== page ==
quote HEE facebook linkedin twitter bracketDetail search file-download keyboard-arrow-down keyboard-arrow-right close event-note

You are here

The run up to World Patient Safety Day

11 September 2020

With Wendy on some well-deserved annual leave, it is my pleasure as Chief Nurse to guest author her message this week, in the run up to World Patient Safety Day.

Keeping patients, services users, communities and our NHS and social care safe is a global health priority. The term ‘First do no harm’, attributed to Hippocrates, has stood the test of time – and is just as relevant now as it was back then. 

Since I began my nurse training in 1991, I have seen a fundamental shift in the focus of the NHS towards safety and effectiveness. It’s hard to read examples like Mid-Staffordshire, Winterbourne View and the recent Learning Disabilities Mortality Review (LeDeR) and not be upset by their findings and outcomes for patients and service users. These examples further drive me to reach for better standards and ensure continuous improvement. In many cases, the system of care, including the processes in place and education and training, can actively contribute to error and harm, and this is precisely why organisations like ours are critical to improving safety and effectiveness across the NHS. Over the past decade, there has been a significant culture change in the system and a focus on putting patients first – but there is so much more to do and we must not become complacent in continually striving to improve the safety and quality of care.

When I was Chief Nurse in a Trust, whilst there were a great many positives, there was one thing that would inevitably keep me awake at night, and that was worrying about staffing in my hospital and across the NHS. Having the right staff, with the right skills and in the right place is absolutely crucial to ensuring the safety of patients and the public. Of course, part of this is about having the information and systems to understand any problems arising and how best to solve them. But even when all this is at our disposal, it ultimately comes down to having the right numbers of people on the day, who are able to do the job and work in a learning culture that prioritises safety.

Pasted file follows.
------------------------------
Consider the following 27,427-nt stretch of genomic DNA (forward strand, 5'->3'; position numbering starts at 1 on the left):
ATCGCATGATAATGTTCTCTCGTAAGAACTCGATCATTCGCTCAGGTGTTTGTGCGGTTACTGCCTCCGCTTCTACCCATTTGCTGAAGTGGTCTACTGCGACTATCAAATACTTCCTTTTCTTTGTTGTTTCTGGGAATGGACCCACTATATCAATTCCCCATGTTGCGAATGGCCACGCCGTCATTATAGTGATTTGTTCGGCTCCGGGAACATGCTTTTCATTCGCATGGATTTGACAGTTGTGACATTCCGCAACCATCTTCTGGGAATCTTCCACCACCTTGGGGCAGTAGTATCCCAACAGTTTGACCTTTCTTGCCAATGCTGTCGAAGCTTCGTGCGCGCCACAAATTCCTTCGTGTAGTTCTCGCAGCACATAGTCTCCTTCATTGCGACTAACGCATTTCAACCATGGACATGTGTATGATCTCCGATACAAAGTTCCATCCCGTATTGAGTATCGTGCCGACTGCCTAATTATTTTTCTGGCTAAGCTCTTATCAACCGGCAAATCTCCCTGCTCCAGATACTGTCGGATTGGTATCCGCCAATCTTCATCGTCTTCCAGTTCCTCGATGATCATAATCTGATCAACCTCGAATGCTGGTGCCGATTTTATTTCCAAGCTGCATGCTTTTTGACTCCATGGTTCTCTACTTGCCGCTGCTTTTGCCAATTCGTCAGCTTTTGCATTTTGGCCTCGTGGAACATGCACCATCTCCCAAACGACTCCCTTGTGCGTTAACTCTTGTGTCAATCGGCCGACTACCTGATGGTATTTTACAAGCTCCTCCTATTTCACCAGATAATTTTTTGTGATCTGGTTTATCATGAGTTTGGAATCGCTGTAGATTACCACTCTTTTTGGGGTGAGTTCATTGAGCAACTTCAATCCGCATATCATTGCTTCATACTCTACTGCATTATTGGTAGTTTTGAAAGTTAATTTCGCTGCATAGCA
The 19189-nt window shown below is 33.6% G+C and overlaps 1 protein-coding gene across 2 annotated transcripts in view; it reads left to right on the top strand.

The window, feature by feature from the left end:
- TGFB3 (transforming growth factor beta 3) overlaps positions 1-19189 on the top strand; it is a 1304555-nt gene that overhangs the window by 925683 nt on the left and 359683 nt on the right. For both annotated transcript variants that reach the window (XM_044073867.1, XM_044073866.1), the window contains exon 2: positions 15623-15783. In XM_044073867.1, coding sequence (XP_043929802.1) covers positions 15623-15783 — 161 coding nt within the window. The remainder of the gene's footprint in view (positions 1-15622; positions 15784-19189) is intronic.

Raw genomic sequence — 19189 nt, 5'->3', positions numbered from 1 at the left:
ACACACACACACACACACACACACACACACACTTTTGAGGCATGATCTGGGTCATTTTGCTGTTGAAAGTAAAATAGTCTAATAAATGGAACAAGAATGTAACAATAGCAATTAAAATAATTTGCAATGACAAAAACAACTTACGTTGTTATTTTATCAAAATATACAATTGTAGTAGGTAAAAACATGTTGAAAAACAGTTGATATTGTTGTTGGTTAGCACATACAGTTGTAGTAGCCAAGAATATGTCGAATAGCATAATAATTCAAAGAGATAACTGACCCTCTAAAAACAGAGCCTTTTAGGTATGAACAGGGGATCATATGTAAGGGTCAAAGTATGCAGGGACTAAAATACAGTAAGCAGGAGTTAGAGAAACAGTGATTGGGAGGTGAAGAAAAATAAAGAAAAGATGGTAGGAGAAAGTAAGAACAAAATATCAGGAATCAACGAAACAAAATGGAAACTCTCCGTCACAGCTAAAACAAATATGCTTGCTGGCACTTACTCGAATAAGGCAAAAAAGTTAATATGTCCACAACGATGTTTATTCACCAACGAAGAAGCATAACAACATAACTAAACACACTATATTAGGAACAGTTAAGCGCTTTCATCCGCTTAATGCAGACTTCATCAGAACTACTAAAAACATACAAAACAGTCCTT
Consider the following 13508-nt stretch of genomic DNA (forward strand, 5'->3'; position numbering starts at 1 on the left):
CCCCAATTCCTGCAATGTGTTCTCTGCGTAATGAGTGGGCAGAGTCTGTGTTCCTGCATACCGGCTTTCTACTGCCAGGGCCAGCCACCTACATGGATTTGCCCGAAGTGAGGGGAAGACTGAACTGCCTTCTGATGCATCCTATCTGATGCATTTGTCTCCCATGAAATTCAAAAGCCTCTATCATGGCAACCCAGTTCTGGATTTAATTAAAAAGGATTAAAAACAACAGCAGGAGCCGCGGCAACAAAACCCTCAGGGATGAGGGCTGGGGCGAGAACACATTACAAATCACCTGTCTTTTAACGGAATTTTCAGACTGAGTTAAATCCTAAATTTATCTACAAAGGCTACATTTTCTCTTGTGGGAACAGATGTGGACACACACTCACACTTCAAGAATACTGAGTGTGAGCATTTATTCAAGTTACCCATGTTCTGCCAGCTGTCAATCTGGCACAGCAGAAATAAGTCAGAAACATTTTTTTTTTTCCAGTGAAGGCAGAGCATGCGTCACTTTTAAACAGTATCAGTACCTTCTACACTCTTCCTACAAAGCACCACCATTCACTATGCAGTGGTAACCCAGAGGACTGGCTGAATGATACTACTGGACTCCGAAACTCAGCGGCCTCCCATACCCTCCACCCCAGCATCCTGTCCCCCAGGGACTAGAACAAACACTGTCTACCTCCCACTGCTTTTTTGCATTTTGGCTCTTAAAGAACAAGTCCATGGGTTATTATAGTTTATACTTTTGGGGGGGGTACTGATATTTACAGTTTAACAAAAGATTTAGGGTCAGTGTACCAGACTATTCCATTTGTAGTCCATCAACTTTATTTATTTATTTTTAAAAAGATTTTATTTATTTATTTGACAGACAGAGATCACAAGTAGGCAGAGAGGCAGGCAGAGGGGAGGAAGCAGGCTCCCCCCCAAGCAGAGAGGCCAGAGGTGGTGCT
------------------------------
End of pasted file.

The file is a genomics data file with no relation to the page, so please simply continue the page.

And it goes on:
There is a clear, well-evidenced link between having higher numbers of registered professional roles and improved patient outcomes. Much has been said about the challenges in the number of nurses in the NHS and social care. At HEE, we are focused on all professions, and work with partners to ensure that the NHS has high-quality education and training programs for a range of professions and support staff. As part of this, we are doing important work right now to expand the nursing workforce, in collaboration with our colleagues in NHS England and NHS Improvement. This includes recruiting more people into nursing degrees, ensuring nursing students have the best possible experience on their programmes, supporting registered nurses once they are in work, and encouraging those who have left the profession to return. We are also providing £15 million to expand the number of clinical placements for people studying nursing, midwifery and allied health professions (AHPs), which equates to an additional 7000 clinical placements for nursing and midwifery students and 3800 for AHPs. Through our Innovation team, we have also commissioned a new series of blended learning degrees which really advance digital developments and innovation in programs. This is truly ground-breaking work across HEE.

Already, there appear to be green shoots for the future of nursing as a profession. During the Covid-19 pandemic, there has been a large increase in the number of people looking into a career in nursing, and in July, UCAS announced that applications for nursing degrees have risen by 15% over the last year. We have also seen a 22% increase in acceptances through UCAS this year – and notably, increases in mental health and learning disability nursing, areas where for years, we had only seen declines. The future is looking positive for nursing, and this can only be a good thing for both patients and health workers alike. Our work at HEE plays a key part in all of this.

At HEE we have a vital role to play in supporting the NHS to continue to deliver safe and high-quality care. Through our partnership work across many professions, role transformation and innovating new roles, we are building a safer and better-quality NHS.

If anybody would like to find out more about nursing and midwifery at HEE, please get in touch with us at nationalnursingteam@hee.nhs.uk


Best wishes




Professor Mark Radford

Chief Nurse for Health Education England

Posted by Professor Mark Radford